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Giovanni Greaves, Benny Wong, Aysha Malik, Sajid Malik, Thierry Hufnagel, Lisa Rosen, Carolyn Shih; Astigmatic Outcomes for Arcuate Incisions in Femtosecond Laser Assisted Cataract Surgery. Invest. Ophthalmol. Vis. Sci. 2018;59(9):5778.
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© ARVO (1962-2015); The Authors (2016-present)
The use of femtosecond laser cataract surgery (FLCS) has dramatically increased. As such, using the femtosecond laser to perform arcuate incisions for corneal cylinder (CC) correction is becoming more common. Our study seeks to compare the efficacy of intrastromal versus anterior penetrating arcuate incisions on reducing pre-operative CC in FLCS.
A retrospective chart review was performed of patients undergoing FLCS over one year by three different surgeons. Age, gender, pre-operative corneal cylinder, type of LRI incision, ocular and medical history were all collected. Preoperative parameters including anterior chamber depth, central corneal thickness, length of incision, and IOL used were also collected. Postoperative corneal cylinder and complications were collected and reviewed. Eyes with a toric IOL were excluded. Pre- and post-operative keratometry were measured with Zeiss IOLMaster 500 and NIDEK AR-1 autorefractor at 1, 2/3 and at 6 months. Linear mixed models for repeated measures were used to examine cylinder over time (from pre-operative to post-operative) and compare between incision types.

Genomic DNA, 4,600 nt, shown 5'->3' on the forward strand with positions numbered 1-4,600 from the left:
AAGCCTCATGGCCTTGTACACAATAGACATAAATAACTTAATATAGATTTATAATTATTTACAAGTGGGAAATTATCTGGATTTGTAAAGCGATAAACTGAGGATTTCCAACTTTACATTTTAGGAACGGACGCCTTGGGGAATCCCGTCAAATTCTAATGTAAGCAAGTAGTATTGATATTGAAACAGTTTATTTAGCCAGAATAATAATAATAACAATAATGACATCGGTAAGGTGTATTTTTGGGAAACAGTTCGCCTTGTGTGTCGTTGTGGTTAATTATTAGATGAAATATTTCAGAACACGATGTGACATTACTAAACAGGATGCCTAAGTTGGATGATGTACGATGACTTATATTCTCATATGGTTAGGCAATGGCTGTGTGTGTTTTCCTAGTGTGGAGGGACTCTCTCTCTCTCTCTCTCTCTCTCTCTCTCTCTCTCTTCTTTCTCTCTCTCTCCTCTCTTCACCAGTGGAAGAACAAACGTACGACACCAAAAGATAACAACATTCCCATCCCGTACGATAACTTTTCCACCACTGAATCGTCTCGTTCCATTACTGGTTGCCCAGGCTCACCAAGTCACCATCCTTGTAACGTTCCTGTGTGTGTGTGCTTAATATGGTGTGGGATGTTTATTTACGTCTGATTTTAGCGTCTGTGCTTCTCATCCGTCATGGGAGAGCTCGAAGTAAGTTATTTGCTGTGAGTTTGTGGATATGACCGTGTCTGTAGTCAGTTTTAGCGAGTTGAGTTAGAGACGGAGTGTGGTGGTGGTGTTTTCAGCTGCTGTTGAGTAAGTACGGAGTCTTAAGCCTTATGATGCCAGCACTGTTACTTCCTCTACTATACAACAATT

There were a total of 198 eyes of 162 subjects included in our study. There were 86 (43.43%) anterior penetrating and 112 (56.57%) intrastromal eyes. In the anterior penetrating group, preoperatively CC was 0.75 D (95% CI 0.65, 0.86) and at postoperative month 1, CC had decreased to 0.60 D (95% CI 0.51, 0.70) and at months 2/3 (95% CI 0.38, 0.58), CC had dropped to 0.46 D and at month 6 was 0.57 D (95% CI 0.38, 0.79). In the intrastromal group, preoperatively CC was 0.84 D (95% CI 0.75, 0.94) and at postoperative month 1, CC was 0.76 D, (95% CI 0.67, 0.86) and had decreased to 0.74 D (95% CI 0.56, 0.94) at months 2/3 with a further decline to 0.49 D (95% CI 0.19, 0.93) at month 6 postoperatively. Patients undergoing intrastromal incisions had no significant complications. One patient from the anterior penetrating group had a small wound leak from the arcuate incision which self-resolved over time without suturing.
Our experience with anterior penetrating and intrastromal corneal incisions for patients undergoing femtosecond laser cataract surgery demonstrate that both incisions are associated with a decrease in corneal cylinder over time.
This is an abstract that was submitted for the 2018 ARVO Annual Meeting, held in Honolulu, Hawaii, April 29 - May 3, 2018.
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